will seek to articulate systematically an understanding of the nature and character of the possibility of "seeing God".
Three Types of Old Testament Visions
In the Old Testament there at least three types of visions described. The first could be said to include all those apparitions of God beheld by human persons in the form of angels whilst the second type of vision is that of a revelation in the form of a blinding light, which is believed to be divine. A third type of vision can be said to be that of a direct theophany bestowed upon the prophets. Whilst the third is the most significant type of vision in the Old Testament, the first two cannot be overlooked and it is to these that we now briefly turn.
God appears in the form of angels
Regarding the first type of vision, there are several Old Testament passages, which depict human beings being granted visions of angels which they interpret as personal revelations of the Lord Himself. In the very first book of the Old Testament Hagar is depicted seeing an angel to whom she speaks and believes to be the Lord Himself:
"The angel of the Lord found her by a spring of water in the wilderness… and he said, "Hagar, slave-girl of Sarai, where have you come from and where are you going?"… "Now you have conceived and shall bear a son; you shall call him Ishmael, for the Lord has given heed to your affliction."… So she named the Lord who spoke to her, "You are the God of seeing; for she said, "Have I really seen God and remained alive after seeing him?"" (Gen 16:7-16)3
In the example sighted above, it is interesting to note that Hagar, who was the recipient of this vision, after being told that the child she would bear Abram was to be called Ishmael, left perplexed not being able to explain how she could see the Lord and survive.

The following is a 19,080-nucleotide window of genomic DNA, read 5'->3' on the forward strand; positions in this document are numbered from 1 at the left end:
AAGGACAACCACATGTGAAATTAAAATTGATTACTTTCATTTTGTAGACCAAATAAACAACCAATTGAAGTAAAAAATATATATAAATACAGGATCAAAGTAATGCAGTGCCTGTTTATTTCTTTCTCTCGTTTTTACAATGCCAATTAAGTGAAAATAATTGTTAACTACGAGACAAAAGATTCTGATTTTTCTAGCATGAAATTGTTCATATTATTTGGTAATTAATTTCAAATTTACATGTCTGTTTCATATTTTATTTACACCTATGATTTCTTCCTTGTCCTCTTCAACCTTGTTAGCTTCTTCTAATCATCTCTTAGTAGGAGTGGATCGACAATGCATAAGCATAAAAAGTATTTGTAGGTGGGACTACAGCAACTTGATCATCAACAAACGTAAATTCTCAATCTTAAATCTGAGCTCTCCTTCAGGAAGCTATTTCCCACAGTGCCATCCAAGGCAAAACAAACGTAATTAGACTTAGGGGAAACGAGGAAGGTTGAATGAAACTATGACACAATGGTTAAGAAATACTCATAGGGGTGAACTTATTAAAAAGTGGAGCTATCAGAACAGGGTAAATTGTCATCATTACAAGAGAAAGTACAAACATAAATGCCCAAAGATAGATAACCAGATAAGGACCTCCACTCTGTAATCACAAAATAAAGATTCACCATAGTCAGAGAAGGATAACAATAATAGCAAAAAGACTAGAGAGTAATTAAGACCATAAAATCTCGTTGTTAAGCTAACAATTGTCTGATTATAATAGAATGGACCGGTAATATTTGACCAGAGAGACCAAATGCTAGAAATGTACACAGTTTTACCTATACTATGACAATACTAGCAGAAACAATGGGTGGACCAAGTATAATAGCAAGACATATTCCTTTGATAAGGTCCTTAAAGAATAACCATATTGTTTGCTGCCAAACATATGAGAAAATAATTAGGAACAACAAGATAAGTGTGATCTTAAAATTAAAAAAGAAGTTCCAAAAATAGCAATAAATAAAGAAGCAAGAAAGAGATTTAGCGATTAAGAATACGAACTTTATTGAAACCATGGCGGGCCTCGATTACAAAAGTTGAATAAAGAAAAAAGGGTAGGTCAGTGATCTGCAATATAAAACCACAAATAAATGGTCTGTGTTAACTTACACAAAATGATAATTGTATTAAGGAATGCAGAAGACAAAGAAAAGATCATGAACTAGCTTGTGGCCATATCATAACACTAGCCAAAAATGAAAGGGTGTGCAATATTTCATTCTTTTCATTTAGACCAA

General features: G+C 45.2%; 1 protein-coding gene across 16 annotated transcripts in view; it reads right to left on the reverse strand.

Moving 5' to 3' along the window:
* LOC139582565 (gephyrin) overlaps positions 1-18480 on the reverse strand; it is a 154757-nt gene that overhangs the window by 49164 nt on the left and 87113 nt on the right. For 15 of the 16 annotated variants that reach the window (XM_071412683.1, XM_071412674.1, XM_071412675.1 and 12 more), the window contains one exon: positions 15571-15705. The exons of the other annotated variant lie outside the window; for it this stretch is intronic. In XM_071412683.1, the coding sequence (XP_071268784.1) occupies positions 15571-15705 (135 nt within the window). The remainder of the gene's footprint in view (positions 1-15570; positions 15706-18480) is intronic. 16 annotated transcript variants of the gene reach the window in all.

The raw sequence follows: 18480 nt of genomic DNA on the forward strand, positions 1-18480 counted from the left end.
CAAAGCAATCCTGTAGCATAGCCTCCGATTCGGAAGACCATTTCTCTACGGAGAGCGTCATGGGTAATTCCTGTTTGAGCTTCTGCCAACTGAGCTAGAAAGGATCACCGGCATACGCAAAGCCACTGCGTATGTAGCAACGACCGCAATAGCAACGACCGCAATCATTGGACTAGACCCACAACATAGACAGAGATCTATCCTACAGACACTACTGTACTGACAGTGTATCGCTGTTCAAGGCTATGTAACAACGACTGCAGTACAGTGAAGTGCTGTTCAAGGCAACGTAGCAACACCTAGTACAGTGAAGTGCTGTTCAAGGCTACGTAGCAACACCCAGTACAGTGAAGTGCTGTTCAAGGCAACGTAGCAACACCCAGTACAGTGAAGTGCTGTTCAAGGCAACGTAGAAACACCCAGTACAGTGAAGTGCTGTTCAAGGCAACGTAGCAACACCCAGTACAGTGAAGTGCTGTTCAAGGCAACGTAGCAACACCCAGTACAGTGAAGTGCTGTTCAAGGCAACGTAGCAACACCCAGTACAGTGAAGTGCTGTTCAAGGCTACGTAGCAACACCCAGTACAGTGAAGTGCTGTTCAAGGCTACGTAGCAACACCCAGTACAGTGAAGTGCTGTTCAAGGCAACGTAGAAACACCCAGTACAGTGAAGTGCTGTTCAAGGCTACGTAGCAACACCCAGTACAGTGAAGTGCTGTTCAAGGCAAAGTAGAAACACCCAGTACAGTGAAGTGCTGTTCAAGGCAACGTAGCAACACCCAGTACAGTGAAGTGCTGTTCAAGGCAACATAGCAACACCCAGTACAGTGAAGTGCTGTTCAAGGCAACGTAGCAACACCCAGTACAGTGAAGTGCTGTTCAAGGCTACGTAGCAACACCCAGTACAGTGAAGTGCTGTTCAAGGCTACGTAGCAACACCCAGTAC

Divine Sightings in the form of light
Following on from the previous type of theophany in the Old Testament, a second type of vision depicts angels of the Lord, which are identified in this instance with God in the form of a light of brightness or fire:
"And the angel of the Lord appeared to him in a flame of fire, out of the midst of a bush; and Moses looked, and lo, the bush was burning yet it was not consumed… God called to him out of the bush… And Moses hid his face, for he was afraid to look at God" (Ex 3:2-6).4
In this case, we have clear manifestations of God's divine energies in the form of fire or bright light revealing God's presence in the world. The above passage highlights the paradox, yet again, in the Scriptures of God, who whilst appearing to Moses through His energies still remains hidden (since Moses hid his face).
Old Testament Prophetic Visions
The third categories of divine visions depicted in the Old Testament are those beheld by the prophets. These are the most significant since, as the Scriptures claim, they are not apparitions which certain faithful people encounter through a created medium, be that of an angel or a flame of fire, but are direct and personal encounters with God. One such example is the vision of Isaiah, who lived approximately 700 years before the coming of Christ. He described his vision in a very brief yet vivid way: